The concept of land is strictly linked to the special relationship that indigenous peoples have with their ancestral lands and territories. This relationship, indeed, shapes all the aspects of their life: economic, social, cultural and religious. Article 13 of the ILO Convention No. 169 underlines the relevance of this relationship and in particular its collective character and, as a consequence, Article 14 articulates the right to property of lands and territories traditionally occupied or used. According to the UNDRIP the right to property should be recognised and guaranteed on lands, territories and natural resources "which they have traditionally owned, occupied or otherwise used or acquired." That means that the demanding of the right to property is founded even if lands or territories are not directly occupied but only used for certain and limited aims (eg. seasonal hunting, food collecting, or holy rituals and other ceremonies) because they are essential to maintain the integrity of the indigenous identity. It is worthy to say that these areas are often considered as 'marginal' or 'underexploited', even though they are essential to the livelihood of entire peoples. The label of 'marginal' or 'underexploited' lands is not sufficient to ensure that the lands where agrofuels are cultivated do not affect social needs or do not interfere with right to food.
The Convention No. 169 (Art. 16.1) and the UNDRIP (Art.10) explicitly affirm the right of indigenous peoples not to be removed from their traditional lands. Nevertheless, it has become common practice using illegal expropriations and enforced evictions to 'make room' to monocropping plantations for agroenergy.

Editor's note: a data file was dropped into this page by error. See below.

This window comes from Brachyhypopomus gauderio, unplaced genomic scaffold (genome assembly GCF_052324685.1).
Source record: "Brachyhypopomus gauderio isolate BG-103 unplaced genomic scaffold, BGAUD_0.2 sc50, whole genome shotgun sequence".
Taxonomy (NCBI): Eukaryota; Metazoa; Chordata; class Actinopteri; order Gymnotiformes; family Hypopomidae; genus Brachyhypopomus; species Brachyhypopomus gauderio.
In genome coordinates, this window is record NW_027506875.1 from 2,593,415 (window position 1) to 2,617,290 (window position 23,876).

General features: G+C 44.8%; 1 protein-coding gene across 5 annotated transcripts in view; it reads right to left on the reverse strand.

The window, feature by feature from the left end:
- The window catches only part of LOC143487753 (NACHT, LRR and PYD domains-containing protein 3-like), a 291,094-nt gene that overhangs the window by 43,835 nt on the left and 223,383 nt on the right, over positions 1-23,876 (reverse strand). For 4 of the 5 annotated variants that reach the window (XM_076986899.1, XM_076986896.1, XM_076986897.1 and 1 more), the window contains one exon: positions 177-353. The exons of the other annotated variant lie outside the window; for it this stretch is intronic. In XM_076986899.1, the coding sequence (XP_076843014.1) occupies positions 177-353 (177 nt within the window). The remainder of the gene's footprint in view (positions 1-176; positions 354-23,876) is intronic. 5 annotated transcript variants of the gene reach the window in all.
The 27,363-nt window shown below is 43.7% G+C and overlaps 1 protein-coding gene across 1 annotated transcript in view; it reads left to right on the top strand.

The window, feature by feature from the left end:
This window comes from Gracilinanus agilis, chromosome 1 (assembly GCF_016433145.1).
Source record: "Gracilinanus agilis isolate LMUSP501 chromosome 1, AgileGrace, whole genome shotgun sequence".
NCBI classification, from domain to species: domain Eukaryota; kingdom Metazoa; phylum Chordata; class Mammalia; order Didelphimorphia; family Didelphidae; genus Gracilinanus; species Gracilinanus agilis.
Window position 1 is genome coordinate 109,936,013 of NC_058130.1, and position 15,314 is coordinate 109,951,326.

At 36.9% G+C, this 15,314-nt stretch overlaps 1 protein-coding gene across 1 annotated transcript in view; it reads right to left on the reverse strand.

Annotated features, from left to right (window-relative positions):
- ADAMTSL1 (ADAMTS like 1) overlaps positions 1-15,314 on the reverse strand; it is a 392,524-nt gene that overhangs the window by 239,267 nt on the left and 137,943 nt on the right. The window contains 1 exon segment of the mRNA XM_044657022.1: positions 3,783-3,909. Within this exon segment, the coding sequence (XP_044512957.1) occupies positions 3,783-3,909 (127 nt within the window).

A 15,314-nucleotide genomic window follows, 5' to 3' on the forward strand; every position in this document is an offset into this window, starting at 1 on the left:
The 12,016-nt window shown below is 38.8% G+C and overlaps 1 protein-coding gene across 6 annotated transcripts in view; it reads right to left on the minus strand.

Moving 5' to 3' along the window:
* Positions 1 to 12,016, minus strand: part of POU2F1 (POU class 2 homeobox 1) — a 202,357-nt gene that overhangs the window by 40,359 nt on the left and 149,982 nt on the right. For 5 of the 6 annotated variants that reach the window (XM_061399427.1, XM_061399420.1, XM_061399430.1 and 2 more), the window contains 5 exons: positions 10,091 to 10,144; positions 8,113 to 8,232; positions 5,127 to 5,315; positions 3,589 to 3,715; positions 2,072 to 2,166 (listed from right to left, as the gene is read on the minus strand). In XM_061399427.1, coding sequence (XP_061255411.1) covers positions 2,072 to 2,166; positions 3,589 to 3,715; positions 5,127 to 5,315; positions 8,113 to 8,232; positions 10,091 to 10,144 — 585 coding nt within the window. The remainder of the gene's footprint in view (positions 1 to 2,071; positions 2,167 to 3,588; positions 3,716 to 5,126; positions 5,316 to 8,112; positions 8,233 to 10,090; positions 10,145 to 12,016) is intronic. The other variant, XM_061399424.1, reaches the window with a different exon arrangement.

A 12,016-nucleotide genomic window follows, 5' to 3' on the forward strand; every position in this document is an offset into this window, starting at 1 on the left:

In many cases, States used the force and violent means with the aim of threatening, intimidating and harming members of local indigenous peoples and destructing villages and fields. It is the way to persuade them to leave their lands in favour of companies installation. Cases have been documented in which companies, sometimes with the acquiescence of States, sometimes with their direct involvement, have employed private guards or paramilitary to obtain the lands they want. In Brazil, contemporarily to the agrofuels expansion, it has been registered, in the conflicts for land, a 99% increase of murders of members of indigenous communities in 2007. In other cases, such as the Afro-Colombian communities of Curvaradó and Jiguaminadó, in Colombia, thousands of internal displaced persons remained isolated, without adequate means for living, under conditions of constant threat to their life, health and collective future. They are still pressured by acts of intimidation, threats and direct violence on themselves and their goods. The systematic involvement of paramilitary groups in activities related to oil palm plantations prompted a government investigation; it found that "at least 25,000 hectares suitable for the cultivation of oil palm, which had been awarded by the state to black communities, were acquired by private interests through illegitimate land titles." In Guatemala the peasants and indigenous peoples living in were victims of enforced evicted, encroachment, dispossession of goods, destruction of crops to make way for oil palm and sugarcane crops. These actions were the result of the order of public authority that sent national policy to support the company Guatemalan Nickel Company in carrying out the evictions together with private security guards. Some communities remained enclosed in the middle of plantations without sufficient resources to survive. Some members were constraint to work in plantations at less than minimum wage.